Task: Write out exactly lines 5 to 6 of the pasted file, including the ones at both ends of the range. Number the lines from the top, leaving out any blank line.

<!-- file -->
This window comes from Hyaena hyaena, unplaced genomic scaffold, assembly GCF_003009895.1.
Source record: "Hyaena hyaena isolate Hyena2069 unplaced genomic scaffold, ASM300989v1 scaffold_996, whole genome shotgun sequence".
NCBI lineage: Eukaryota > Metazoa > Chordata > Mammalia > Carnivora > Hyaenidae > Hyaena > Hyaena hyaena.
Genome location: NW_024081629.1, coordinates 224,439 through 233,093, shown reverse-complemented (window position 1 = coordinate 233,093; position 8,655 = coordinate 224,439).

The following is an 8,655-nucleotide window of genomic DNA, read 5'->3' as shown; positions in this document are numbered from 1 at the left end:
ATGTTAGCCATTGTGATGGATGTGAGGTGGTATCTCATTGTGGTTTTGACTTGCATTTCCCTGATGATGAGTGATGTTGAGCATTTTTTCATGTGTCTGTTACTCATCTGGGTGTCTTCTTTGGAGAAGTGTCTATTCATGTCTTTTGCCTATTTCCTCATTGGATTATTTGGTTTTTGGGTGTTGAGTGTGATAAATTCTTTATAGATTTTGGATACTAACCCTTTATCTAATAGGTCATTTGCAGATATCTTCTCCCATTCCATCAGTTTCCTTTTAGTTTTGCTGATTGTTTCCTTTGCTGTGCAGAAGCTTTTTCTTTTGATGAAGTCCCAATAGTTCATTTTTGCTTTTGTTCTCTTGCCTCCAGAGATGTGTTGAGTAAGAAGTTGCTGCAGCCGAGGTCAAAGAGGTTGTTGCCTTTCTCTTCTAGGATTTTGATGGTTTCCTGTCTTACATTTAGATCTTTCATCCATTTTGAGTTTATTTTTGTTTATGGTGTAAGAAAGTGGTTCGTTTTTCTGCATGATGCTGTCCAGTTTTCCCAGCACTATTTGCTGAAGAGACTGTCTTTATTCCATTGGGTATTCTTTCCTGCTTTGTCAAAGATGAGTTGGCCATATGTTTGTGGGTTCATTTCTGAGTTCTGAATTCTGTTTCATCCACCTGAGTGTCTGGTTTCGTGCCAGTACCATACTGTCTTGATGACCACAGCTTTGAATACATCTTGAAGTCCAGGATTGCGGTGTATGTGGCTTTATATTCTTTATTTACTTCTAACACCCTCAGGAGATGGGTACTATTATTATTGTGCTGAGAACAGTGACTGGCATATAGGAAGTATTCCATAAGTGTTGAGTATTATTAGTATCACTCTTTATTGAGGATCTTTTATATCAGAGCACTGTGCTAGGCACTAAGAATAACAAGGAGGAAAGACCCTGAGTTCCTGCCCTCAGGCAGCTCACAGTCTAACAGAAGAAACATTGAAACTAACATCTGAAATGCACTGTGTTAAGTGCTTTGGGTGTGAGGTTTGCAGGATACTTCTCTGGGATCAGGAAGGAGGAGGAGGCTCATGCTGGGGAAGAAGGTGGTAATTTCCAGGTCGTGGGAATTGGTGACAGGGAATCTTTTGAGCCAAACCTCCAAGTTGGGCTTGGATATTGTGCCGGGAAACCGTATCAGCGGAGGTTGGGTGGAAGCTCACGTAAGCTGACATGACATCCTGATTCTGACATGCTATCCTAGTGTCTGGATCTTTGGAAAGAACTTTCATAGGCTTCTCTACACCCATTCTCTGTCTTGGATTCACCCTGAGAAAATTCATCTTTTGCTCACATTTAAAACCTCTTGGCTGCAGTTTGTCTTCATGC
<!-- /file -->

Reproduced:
The following is an 8,655-nucleotide window of genomic DNA, read 5'->3' as shown; positions in this document are numbered from 1 at the left end:
ATGTTAGCCATTGTGATGGATGTGAGGTGGTATCTCATTGTGGTTTTGACTTGCATTTCCCTGATGATGAGTGATGTTGAGCATTTTTTCATGTGTCTGTTACTCATCTGGGTGTCTTCTTTGGAGAAGTGTCTATTCATGTCTTTTGCCTATTTCCTCATTGGATTATTTGGTTTTTGGGTGTTGAGTGTGATAAATTCTTTATAGATTTTGGATACTAACCCTTTATCTAATAGGTCATTTGCAGATATCTTCTCCCATTCCATCAGTTTCCTTTTAGTTTTGCTGATTGTTTCCTTTGCTGTGCAGAAGCTTTTTCTTTTGATGAAGTCCCAATAGTTCATTTTTGCTTTTGTTCTCTTGCCTCCAGAGATGTGTTGAGTAAGAAGTTGCTGCAGCCGAGGTCAAAGAGGTTGTTGCCTTTCTCTTCTAGGATTTTGATGGTTTCCTGTCTTACATTTAGATCTTTCATCCATTTTGAGTTTATTTTTGTTTATGGTGTAAGAAAGTGGTTCGTTTTTCTGCATGATGCTGTCCAGTTTTCCCAGCACTATTTGCTGAAGAGACTGTCTTTATTCCATTGGGTATTCTTTCCTGCTTTGTCAAAGATGAGTTGGCCATATGTTTGTGGGTTCATTTCTGAGTTCTGAATTCTGTTTCATCCACCTGAGTGTCTGGTTTCGTGCCAGTACCATACTGTCTTGATGACCACAGCTTTGAATACATCTTGAAGTCCAGGATTGCGGTGTATGTGGCTTTATATTCTTTATTTACTTCTAACACCCTCAGGAGATGGGTACTATTATTATTGTGCTGAGAACAGTGACTGGCATATAGGAAGTATTCCATAAGTGTTGAGTATTATTAGTATCACTCTTTATTGAGGATCTTTTATATCAGAGCACTGTGCTAGGCACTAAGAATAACAAGGAGGAAAGACCCTGAGTTCCTGCCCTCAGGCAGCTCACAGTCTAACAGAAGAAACATTGAAACTAACATCTGAAATGCACTGTGTTAAGTGCTTTGGGTGTGAGGTTTGCAGGATACTTCTCTGGGATCAGGAAGGAGGAGGAGGCTCATGCTGGGGAAGAAGGTGGTAATTTCCAGGTCGTGGGAATTGGTGACAGGGAATCTTTTGAGCCAAACCTCCAAGTTGGGCTTGGATATTGTGCCGGGAAACCGTATCAGCGGAGGTTGGGTGGAAGCTCACGTAAGCTGACATGACATCCTGATTCTGACATGCTATCCTAGTGTCTGGATCTTTGGAAAGAACTTTCATAGGCTTCTCTACACCCATTCTCTGTCTTGGATTCACCCTGAGAAAATTCATCTTTTGCTCACATTTAAAACCTCTTGGCTGCAGTTTGTCTTCATGC